National initiative aims to make sense of jobs data — and asks others to join
The U.S. Chamber of Commerce Foundation is leading an ambitious effort to create and promote the widespread adoption of standards for jobs and employment records. Now, it’s looking for more employers, government agencies, and policymakers to join. Read the full story on Work Shift here.
For-Profits and Workforce Pell
A new Democratic proposal to open up federal Pell Grants to short-term programs would allow some for-profit college programs to be eligible, potentially clearing a long-standing hurdle for so-called Workforce Pell.
However, the bill from Rep. Bobby Scott, a Virginia Democrat and the ranking member of the House Committee on Education and the Workforce, would prohibit fully online programs from being eligible.
The bill’s language was not available Wednesday. But a source with direct knowledge of the proposal confirmed that some for-profits would be eligible.
In a fact sheet, Scott pointed to several quality-assurance guardrails in the proposal, including requirements that completers earn more than a high school graduate in their state and see a pay bump of at least 20%. Programs also would need to spend at least half their tuition revenue on instruction.
House Republicans unveiled their latest Workforce Pell bill earlier this year, followed shortly by a bipartisan proposal in the Senate. The American Association of Community Colleges recently published a side-by-side analysis of the two bills.
The proposals from Scott and House Republicans both would require 70% completion and job-placement rates. The Republican bill also features an earnings test for eligibility.
Left-leaning advocates no doubt will be unhappy about Scott budging on for-profits. The decision to nix fully online programs, however, might help make the bill more palatable to Democrats. But that prohibition has drawn criticism from higher education and other advocates, with some arguing it would limit access for students who need flexibility.
Campaigns to boost skills-based hiring—such as OneTen’s hiring pledge and Opportunity@Work’s nationwide PSAs—have drummed up a lot of attention. Five states and many big employers have promised to look beyond four-year degrees as they screen job candidates. But can they make good on those promises?
One of the biggest barriers is how to determine the abilities of jobseekers, particularly their nontechnical skills. America Succeeds, a Colorado-based nonprofit that straddles business and education policy, is working on a solution it thinks can go a long way toward making skills-based hiring a reality.
The group has partnered with CompTIA and the Common Group to develop a common lexicon for “durable” skills—critical thinking, communication, collaboration, leadership, and so on. The project includes a focus on employer needs and builds on an analysis Lightcast and America Succeeds conducted on 80M U.S. jobs postings.
Durable skills account for seven of the top 10 most in-demand skills, says Tim Taylor, co-founder and president of America Succeeds.
“We often refer to them as the second rung on the career ladder,” he says. “If you don’t have these skills, you’re very likely to lose your job early on.”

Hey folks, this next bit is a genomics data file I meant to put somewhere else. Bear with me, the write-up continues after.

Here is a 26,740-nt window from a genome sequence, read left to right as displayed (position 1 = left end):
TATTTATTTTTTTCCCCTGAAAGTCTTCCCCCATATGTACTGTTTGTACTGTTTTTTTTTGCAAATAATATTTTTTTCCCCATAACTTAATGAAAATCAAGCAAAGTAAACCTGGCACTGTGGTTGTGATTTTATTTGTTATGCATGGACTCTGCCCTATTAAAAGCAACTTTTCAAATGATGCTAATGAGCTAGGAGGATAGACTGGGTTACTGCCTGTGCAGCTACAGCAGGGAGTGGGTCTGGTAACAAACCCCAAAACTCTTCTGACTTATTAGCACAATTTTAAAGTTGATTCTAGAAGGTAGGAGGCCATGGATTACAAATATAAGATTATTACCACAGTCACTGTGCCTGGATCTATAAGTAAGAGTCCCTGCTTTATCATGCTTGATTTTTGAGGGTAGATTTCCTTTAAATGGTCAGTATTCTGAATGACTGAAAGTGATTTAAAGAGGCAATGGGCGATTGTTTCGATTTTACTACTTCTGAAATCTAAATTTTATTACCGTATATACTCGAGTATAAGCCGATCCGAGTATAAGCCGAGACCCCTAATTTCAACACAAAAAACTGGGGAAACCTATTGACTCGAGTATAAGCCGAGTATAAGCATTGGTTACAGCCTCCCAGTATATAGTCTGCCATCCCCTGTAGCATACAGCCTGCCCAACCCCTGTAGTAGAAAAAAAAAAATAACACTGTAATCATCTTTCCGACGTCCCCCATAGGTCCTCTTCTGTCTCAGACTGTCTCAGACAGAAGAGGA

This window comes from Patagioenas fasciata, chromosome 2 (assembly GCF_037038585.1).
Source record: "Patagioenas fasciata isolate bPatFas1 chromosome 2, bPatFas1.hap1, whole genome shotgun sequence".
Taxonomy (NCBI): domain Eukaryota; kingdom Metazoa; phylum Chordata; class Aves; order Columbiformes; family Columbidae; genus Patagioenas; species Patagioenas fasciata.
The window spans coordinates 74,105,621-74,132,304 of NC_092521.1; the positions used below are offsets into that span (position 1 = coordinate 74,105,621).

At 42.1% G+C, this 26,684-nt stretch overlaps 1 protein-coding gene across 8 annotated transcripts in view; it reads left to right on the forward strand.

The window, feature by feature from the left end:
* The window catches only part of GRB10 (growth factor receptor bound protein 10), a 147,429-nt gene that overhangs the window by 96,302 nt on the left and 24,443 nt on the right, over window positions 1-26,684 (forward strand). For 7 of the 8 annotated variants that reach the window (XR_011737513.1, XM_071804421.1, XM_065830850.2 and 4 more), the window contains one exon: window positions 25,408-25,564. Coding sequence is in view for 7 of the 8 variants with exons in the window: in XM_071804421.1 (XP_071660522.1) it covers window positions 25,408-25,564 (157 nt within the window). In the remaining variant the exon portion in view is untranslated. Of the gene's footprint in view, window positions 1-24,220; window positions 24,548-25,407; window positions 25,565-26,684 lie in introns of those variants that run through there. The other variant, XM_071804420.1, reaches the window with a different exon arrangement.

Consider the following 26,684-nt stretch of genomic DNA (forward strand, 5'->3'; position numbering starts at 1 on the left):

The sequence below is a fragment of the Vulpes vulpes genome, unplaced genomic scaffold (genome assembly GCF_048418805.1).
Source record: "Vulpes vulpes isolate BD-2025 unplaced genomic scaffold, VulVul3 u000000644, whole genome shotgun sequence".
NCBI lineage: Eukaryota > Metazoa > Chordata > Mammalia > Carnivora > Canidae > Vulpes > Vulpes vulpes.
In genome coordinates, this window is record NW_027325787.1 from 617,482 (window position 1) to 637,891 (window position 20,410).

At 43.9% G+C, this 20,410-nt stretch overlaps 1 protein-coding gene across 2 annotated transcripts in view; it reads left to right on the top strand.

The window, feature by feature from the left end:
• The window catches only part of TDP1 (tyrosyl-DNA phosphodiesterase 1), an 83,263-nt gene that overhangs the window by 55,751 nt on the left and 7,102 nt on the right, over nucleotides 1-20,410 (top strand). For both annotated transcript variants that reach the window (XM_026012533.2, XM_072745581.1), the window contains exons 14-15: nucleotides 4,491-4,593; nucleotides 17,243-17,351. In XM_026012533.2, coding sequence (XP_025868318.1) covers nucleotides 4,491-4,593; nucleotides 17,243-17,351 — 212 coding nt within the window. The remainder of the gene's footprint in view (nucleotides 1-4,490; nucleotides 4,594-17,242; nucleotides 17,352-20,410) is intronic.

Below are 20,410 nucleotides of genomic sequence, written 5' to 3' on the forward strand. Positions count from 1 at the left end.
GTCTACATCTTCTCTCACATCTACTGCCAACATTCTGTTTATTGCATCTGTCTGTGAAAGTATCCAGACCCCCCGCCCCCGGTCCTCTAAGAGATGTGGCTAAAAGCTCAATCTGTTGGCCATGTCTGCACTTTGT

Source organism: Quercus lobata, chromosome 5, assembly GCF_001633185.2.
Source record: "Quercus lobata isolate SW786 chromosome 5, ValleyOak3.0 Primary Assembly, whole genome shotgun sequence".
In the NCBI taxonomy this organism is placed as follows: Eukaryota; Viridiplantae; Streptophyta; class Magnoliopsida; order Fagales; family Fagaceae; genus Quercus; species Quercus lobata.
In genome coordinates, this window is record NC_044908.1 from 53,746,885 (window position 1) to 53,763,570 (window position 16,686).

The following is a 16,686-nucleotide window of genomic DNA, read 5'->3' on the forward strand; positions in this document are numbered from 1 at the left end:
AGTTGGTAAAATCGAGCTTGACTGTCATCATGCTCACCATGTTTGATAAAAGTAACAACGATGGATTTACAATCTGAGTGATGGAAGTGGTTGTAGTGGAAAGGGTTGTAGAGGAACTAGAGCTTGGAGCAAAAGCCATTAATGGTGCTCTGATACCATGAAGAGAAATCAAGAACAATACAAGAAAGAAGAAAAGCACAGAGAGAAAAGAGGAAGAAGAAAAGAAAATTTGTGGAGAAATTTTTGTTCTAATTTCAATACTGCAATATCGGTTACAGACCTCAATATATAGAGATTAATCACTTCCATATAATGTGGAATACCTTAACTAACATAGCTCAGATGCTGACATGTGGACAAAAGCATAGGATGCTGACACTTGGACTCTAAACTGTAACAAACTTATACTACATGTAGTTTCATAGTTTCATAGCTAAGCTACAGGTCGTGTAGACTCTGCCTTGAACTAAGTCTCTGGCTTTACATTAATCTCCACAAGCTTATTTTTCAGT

Amazon, Discover Card, Johnson & Johnson, Leidos, and other companies helped develop the durable skills rubric. America Succeeds is about to take it on the road to seek feedback from business organizations and other groups. CompTIA also is conducting an online survey.
“We want to make sure we got this right,” Taylor says. “If this turns out to be a barrier to entry and a way to screen again, we’ve done it poorly.”
The next step for the project is for CompTIA to develop an assessment, which could be used in skills-based hiring. The plan is to move quickly.
Work Shift published a Q&A with Taylor on the project, which is looking for partners from education and elsewhere. (You can write to him here.)
The Kicker: “The time really is now to do this work,” says Taylor. “We wish we’d started earlier.”
Most HR software vendors do not include digital credentials and skills data in their products in any systematic way, in part because that is not yet a top priority for their business customers. That finding is from new in-depth research by Northeastern University’s Center for the Future of Higher Education and Talent Strategy. Change may be coming, however, as companies push for more capabilities around skills-based hiring.
A new project seeks to help community college students with childcare while offering free early learning to children on two-year campuses. The partnership between the Association of Community College Trustees and the National Head Start Association will increase slots for free on-campus Head Start and Early Head Start programs. It’s funded through a grant from the ECMC Foundation and the Seldin/Haring-Smith Foundation.
Calbright College enrolled 2,077 students this week, up from 481 students in July 2021. The public institution in California offers working learners tuition-free, online, and competency-based certificates. It has faced pressure from state lawmakers, in part because of a slow start. But the college pointed to its seven-year startup period, which began in October 2019. So far Calbright has awarded 226 certificates.
Columbia University’s School of Engineering and Applied Science has partnered with Wiley to offer certificates designed for roles in technology, business, and banking. Graduates of the company’s Wiley Edge, a staffing division that hires and trains employees for companies, will be eligible for the new certificates. The partnership is designed to address talent shortages in tech and gaps in digital skills more broadly.